Slaughter House Rules
Ethics / Senate Bill 249 proposes the state takeover of Oahu’s last remaining slaughterhouse in the face of its impending closure and lack of alternative private investors. Like many of the bills considered during this legislative session, SB249 will weigh heavily upon Hawaii’s local food system and determine the extent to which Hawaii will either remain dependent upon the Mainland for its food or increase its local food security through the development of a sustainable local food system infrastructure.
The Hawaii Livestock Cooperative was originally built in 2003 to replace the dilapidated facilities at a slaughterhouse in Ewa. The Cooperative represents a total of 21 members consisting of hog farmers, dairy ranchers and allied industries from Kauai, Oahu and Maui. Over the past five years, the plant has had serious problems remaining fiscally solvent despite receiving over $4.6 million in subsidies. Thus, there are legitimate concerns as to whether purchasing the plant is a wise use of state funds, particularly in light of our large budget deficit. The plant’s closure, however, raises an entirely different set of concerns that has even conservative local food activists and industry reps stepping forward in defense of the bill.
As our Island’s last remaining licensed facility, the Hawaii Livestock Cooperative is the only legal way for people to bring their product to market. “From a consumer-safety standpoint, I have serious concerns as to what will happen in the event of the plant closure. It does not mean that people will stop processing and consuming their own meat,” says Brent Buckley, a professor in the Department of Human Nutrition, Food and Animal Sciences at UH–Manoa. “It just means that they will do so in un-inspected settings that are not food safety certified. It only takes one outbreak of a food-borne illness to see why that it not wise.”
Although the plant primarily processes pork (it currently provides 100 percent of the “hot” meat for the local ethnic markets as well as pork and steaks for restaurants, stores and other markets), shutting down the slaughterhouse will foreclose any future possibility for building a local beef market on Oahu. “People want local beef, and if the plant closes, it will dramatically increase the costs for Oahu ranchers who want to bring their product to a local market,” says Buckley.
Both People for the Ethical Treatment of Animals (PETA) and Down To Earth have come out in vocal opposition to the state take-over of the Co-operative Slaughter House, raising ethical concerns about tax dollars supporting meat consumption. Down to Earth president Mark Fergusson, in his presentation on the bill at UH–Manoa said, “Meat is bad for people’s health, the environment and animals. Why would the state operate such a business?”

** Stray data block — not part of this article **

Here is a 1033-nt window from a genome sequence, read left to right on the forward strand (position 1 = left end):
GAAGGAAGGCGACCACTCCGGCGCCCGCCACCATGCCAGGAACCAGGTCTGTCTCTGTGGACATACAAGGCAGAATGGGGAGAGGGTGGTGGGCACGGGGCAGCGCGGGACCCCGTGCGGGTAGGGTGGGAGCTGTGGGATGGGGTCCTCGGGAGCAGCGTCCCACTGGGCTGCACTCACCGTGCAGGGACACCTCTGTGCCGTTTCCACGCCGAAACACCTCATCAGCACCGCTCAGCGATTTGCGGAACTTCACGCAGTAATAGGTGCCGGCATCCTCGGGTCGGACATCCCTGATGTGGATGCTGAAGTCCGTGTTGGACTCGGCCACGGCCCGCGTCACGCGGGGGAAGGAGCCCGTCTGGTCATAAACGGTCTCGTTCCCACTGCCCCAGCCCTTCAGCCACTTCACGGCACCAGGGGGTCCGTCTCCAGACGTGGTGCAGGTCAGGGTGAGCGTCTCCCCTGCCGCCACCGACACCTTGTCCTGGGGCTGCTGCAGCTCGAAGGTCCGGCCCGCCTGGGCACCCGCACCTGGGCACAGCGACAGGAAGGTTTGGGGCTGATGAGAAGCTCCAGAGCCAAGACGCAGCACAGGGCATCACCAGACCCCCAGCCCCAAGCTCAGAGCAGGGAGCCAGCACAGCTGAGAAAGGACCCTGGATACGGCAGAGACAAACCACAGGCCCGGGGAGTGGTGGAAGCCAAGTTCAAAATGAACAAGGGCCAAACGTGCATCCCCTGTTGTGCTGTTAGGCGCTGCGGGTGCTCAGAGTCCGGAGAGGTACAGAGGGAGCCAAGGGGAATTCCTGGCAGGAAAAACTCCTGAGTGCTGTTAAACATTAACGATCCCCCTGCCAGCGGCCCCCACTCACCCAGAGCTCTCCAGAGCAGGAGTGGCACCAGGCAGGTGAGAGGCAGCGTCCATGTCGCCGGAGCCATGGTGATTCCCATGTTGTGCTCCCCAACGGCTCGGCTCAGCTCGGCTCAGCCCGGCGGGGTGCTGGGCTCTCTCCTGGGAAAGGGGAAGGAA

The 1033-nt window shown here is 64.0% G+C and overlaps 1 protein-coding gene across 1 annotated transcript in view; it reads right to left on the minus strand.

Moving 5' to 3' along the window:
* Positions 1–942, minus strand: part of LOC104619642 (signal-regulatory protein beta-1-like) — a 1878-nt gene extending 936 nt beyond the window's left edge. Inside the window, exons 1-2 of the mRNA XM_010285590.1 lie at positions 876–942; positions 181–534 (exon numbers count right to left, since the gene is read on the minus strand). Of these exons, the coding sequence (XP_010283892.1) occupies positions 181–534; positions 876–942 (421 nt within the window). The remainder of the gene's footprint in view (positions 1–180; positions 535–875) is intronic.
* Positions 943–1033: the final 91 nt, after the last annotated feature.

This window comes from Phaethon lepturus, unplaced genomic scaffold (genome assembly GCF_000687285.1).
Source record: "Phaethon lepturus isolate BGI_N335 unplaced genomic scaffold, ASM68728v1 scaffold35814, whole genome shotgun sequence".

The closure of Oahu’s last remaining slaughterhouse does not mean less meat consumption. Rather, it further industrializes and globalizes Hawaii’s food system, forcing local protein farmers and ranchers to ship their cattle to the Mainland for finishing and processing. This makes any possibility of sustainable local meat production impossible. The transpacific shipping of farm animals should also concern advocates for the ethical treatment of animals. When meat is pastured in Hawaii and shipped to the Mainland for processing, animals are often “grain-finished” in Concentrated Animal Feeding Operations (CAFOs), significantly raising the carbon footprint of meat consumption.
The ethical consumption of locally raised meat is immeasurably more sustainable than the consumption of soy-based products grown in environmentally destructive mega-farms across the US and the Third World. Animals are a part of healthy ecosystems, and if raised and consumed consciously, they can add to, rather than take from, our land and natural resources. Animals are natural recyclers (the hogs processed at the slaughterhouse recycle several tons of food waste from local hotels and restaurants) and rotational grazing can restore ravaged soils stripped of their nutrients from years of industrial farming.
As food consumers, we cannot demand sustainable practices from our farmers and ranchers and then refuse to pay for it. Maintaining and investing in our local food system infrastructure is important. Although the slaughterhouse, as it currently stands, can’t maintain enough thru-put to achieve fiscal solvency, it represents an irreplaceable part in the farm-to-fork food chain. The state, through the use of our tax dollars, is acting in the interest of our local food system by appropriating the funds to update and maintain the last remaining slaughterhouse on Oahu.